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Organization

Western Fisheries Research Center

Western Fisheries Research Center
https://www.usgs.gov/centers/wfrc

Location
6505 N.E. 65th Street
Seattle , WA 98115
USA
Parent Organization: Office of the Northwest - Pacific Islands Regional Director
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Data are time series of substrate grain size, remotely sensed water column turbidity, and measures of abundance (e.g., density, percent cover) of the nearshore subtidal (3-17 m depth) benthic community (vegetation, invertebrates, and fish) collected before (2008-2011) and during dam removal (2012-2014).
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Throughout a 20-year biosurveillance period, viral hemorrhagic septicemia virus was isolated in low titers from only 6 / 7,355 opportunistically sampled adult Pacific herring, reflecting the typical endemic phase of the disease when the virus persists covertly. However, more focused surveillance efforts identified the presence of disease hot spots occurring among juvenile life history stages from certain nearshore habitats. These outbreaks sometimes recurred annually in the same temporal and spatial patterns and were characterized by infection prevalence as high as 96%. Longitudinal sampling indicated that some epizootics were relatively transient, represented by positive samples on a single sampling date, and others...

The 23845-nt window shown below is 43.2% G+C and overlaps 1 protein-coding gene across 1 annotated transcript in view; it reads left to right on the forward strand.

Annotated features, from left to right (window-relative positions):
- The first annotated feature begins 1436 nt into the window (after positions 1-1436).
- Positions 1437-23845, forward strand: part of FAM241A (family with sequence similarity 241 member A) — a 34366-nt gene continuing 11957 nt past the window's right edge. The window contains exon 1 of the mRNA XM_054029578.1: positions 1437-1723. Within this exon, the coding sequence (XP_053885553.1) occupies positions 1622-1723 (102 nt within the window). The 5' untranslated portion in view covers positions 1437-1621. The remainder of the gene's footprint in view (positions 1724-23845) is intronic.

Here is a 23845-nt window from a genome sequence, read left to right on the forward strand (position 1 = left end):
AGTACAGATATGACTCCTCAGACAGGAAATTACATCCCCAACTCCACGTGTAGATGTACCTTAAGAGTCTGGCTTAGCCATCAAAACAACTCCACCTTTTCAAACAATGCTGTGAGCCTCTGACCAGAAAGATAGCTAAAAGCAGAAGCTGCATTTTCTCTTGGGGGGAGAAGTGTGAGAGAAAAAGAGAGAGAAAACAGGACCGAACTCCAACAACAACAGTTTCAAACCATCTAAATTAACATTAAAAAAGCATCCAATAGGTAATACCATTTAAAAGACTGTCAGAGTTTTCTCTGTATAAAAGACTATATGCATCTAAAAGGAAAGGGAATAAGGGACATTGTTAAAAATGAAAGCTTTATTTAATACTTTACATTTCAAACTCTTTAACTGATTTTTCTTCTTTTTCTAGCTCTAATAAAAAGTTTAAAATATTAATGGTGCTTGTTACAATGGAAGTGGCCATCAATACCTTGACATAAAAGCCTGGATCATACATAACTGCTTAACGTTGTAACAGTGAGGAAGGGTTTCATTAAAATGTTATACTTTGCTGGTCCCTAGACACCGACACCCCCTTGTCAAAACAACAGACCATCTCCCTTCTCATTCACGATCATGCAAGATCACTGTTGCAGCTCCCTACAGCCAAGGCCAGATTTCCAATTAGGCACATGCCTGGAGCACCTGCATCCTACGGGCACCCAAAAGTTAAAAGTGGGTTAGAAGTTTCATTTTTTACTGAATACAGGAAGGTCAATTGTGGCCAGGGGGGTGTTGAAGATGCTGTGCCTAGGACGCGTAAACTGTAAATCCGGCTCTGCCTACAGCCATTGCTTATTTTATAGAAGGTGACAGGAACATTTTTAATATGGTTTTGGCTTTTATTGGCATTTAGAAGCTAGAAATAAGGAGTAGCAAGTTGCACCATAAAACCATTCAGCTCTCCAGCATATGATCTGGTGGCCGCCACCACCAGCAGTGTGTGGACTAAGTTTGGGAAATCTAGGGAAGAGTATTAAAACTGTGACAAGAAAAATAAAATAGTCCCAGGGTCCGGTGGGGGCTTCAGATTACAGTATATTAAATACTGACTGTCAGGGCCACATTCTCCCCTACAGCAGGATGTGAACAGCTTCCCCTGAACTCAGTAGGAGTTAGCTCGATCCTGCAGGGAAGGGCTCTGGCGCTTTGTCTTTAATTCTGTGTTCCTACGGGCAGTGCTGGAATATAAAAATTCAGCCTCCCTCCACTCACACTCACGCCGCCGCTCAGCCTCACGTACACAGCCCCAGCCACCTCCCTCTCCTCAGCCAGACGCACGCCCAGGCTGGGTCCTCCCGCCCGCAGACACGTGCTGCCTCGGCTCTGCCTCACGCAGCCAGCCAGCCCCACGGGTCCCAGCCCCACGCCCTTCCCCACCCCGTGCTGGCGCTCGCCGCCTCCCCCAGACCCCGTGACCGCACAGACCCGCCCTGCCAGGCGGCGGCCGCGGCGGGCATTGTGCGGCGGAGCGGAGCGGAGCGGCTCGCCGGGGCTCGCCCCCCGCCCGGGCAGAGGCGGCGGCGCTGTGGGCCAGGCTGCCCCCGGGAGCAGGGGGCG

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Controlled waterborne exposures of Pacific herring (Clupea pallasii) to Vibrio anguillarum and V. ordalii failed to result in overt signs of disease or mortality from vibriosis. Cumulative mortalities among Vibrio - exposed Pacific herring (3.3 - 5.0%) were similar to those of saline-exposed negative controls (10%) and significantly less (P < 0.001) than those of Vibrio - exposed Chinook salmon (60 - 97%), a known susceptible species. Gross signs of disease did not occur on any dead or surviving Pacific herring; however, exposed Chinook salmon demonstrated classic gross signs of vibriosis. The results indicate that early reports of presumed vibriosis in Pacific herring during the 1950’s were likely misdiagnosed...
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The data support a study that surveyed the spatial and temporal distribution of salmon eDNA in Seattle urban creeks, Washington, 2018 - 2020. The metadata represent qPCR quantification cycle (Cq) values for Chinook salmon, coho salmon, and coastal cutthroat trout assays performed on water samples collected on specific days at specific sites on Thornton Creek, Taylor Creek, and Mapes Creek, which are tributaries of Lake Washington within Seattle city limits. The metadata also includes latitude and longitude for each site and Y-intercept and slope for each assay run.
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We collected environmental DNA (eDNA) data from the Elwha River, home to the world’s largest dam removal project, to track the spatial and temporal patterns of species responses following dam removal. In total, we collected data for 11 different fish taxa, sampled at 25 sites ranging across 56 river kilometers in a wilderness river for 4 years following dam removal. We show that eDNA can effectively be used to determine whether fish have recolonized past former dams, and in some cases determine the spatial extent of that recolonization.
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